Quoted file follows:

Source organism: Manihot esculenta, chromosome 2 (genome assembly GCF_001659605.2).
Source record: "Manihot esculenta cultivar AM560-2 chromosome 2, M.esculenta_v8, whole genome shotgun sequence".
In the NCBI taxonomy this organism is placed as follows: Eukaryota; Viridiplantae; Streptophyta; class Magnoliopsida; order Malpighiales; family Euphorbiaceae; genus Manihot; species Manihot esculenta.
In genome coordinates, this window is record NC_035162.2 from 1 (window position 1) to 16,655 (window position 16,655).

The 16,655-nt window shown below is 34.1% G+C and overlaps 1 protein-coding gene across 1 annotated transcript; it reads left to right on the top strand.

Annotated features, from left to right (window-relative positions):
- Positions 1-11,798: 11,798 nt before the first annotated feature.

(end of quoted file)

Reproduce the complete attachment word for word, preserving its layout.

Source organism: Manihot esculenta, chromosome 2 (genome assembly GCF_001659605.2).
Source record: "Manihot esculenta cultivar AM560-2 chromosome 2, M.esculenta_v8, whole genome shotgun sequence".
In the NCBI taxonomy this organism is placed as follows: Eukaryota; Viridiplantae; Streptophyta; class Magnoliopsida; order Malpighiales; family Euphorbiaceae; genus Manihot; species Manihot esculenta.
In genome coordinates, this window is record NC_035162.2 from 1 (window position 1) to 16,655 (window position 16,655).

The 16,655-nt window shown below is 34.1% G+C and overlaps 1 protein-coding gene across 1 annotated transcript; it reads left to right on the top strand.

Annotated features, from left to right (window-relative positions):
- Positions 1-11,798: 11,798 nt before the first annotated feature.